Planet Rachael: ensure inclusivity when embracing the new digital NHS
Wendy Johnson wants to know whether we should walk before we can run when it comes to new plans for a digital NHS, set out by Jeremy Hunt
Wendy Johnson wants to know whether we should walk before we can run when it comes to new plans for a digital NHS.
Health and social care secretary Jeremy Hunt gave a speech to an NHS conference where he talked through plans to bring the NHS into the digital age. Under the proposals patients will be able to view their medical records 24/7, book a GP appointment and order a repeat prescription on their phone, or online by the end of June 2018.
As great swathes of the NHS are still faxing and using stone-age computer systems surely the date is a typo and missing a ‘0’.
There is no doubt that technology has the potential to be a key enabler in transforming the delivery of health and social care and, if the pundits are to be believed, will go some way to meet service demands while increasing efficiency and productivity alongside reducing costs.
The key question is, as electronic and mobile-based interaction gradually replaces face to face discussion, how will this service innovation ensure inclusion and equal access to services?
You can even replace your GP with an app in London. It is known as Babylon and will give you all the experience of being in the GP surgery without the benefit of the sticky waiting room seats, or an examination presumably. Ironically the service is being lauded as being more person-centered than the traditional model which is surprising given the challenge of creating health services that won’t have the benefit of human touch.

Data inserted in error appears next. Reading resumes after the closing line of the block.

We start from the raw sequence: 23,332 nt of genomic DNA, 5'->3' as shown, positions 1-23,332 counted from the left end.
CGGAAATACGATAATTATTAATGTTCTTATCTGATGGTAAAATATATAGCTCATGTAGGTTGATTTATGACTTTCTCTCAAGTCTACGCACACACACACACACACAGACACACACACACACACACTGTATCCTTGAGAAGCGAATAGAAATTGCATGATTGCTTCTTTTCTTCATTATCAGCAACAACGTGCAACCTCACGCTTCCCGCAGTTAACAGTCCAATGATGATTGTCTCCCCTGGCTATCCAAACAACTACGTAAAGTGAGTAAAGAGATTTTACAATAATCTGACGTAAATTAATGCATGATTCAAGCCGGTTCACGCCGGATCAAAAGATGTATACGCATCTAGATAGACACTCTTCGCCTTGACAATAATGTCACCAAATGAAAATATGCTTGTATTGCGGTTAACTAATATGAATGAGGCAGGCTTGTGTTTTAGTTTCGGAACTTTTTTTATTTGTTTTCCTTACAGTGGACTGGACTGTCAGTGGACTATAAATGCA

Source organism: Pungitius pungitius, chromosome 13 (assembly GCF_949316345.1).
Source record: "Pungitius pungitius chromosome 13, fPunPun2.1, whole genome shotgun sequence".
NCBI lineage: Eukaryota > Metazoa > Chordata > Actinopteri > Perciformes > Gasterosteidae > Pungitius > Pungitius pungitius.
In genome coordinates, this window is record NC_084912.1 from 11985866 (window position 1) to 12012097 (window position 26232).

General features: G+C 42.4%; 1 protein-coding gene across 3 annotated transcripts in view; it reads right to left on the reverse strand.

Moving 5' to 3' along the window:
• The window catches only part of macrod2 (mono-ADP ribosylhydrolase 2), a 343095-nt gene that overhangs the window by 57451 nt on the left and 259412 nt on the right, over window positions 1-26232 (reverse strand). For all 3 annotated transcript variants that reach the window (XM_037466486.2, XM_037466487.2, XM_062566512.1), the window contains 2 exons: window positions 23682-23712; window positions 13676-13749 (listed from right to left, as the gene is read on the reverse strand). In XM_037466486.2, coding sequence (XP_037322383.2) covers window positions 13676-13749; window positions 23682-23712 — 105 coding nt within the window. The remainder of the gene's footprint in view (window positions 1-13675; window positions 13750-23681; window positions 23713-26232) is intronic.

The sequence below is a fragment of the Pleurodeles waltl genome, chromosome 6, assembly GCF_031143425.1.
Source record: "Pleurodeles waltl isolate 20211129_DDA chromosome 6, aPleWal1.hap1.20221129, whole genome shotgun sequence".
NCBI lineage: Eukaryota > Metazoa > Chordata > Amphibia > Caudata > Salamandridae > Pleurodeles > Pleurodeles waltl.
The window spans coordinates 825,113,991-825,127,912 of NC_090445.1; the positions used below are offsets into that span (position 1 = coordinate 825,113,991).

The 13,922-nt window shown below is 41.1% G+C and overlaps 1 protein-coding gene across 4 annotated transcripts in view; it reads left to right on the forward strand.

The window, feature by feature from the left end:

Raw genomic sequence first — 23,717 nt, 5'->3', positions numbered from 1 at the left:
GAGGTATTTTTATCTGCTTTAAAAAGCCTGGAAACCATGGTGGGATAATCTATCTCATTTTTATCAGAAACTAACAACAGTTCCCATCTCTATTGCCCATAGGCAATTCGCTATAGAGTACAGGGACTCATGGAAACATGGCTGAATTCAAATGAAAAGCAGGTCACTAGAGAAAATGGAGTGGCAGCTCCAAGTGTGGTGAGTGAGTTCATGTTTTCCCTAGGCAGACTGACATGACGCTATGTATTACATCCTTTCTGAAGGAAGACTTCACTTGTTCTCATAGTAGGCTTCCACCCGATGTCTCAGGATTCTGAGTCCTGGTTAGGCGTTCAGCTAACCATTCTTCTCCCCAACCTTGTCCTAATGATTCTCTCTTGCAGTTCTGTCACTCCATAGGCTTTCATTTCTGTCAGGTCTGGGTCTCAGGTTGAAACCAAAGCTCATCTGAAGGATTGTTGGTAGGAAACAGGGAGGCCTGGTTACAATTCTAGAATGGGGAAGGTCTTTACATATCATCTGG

Like me you may be concerned about the impact of this technology on your service users, just as I am with my daughter Rachael. She struggles to use the phone independently and has limited computer ability. The key question is then, as electronic and mobile-based interaction gradually replaces face to face discussion, how will this service innovation ensure inclusion and equal access to services?
I urge you to use your positions of influence to raise this at every opportunity – and with a real person – while you still can.
About the author
Wendy Johnson is a matron in a general hospital and writes about life with her daughter Rachael, who has autism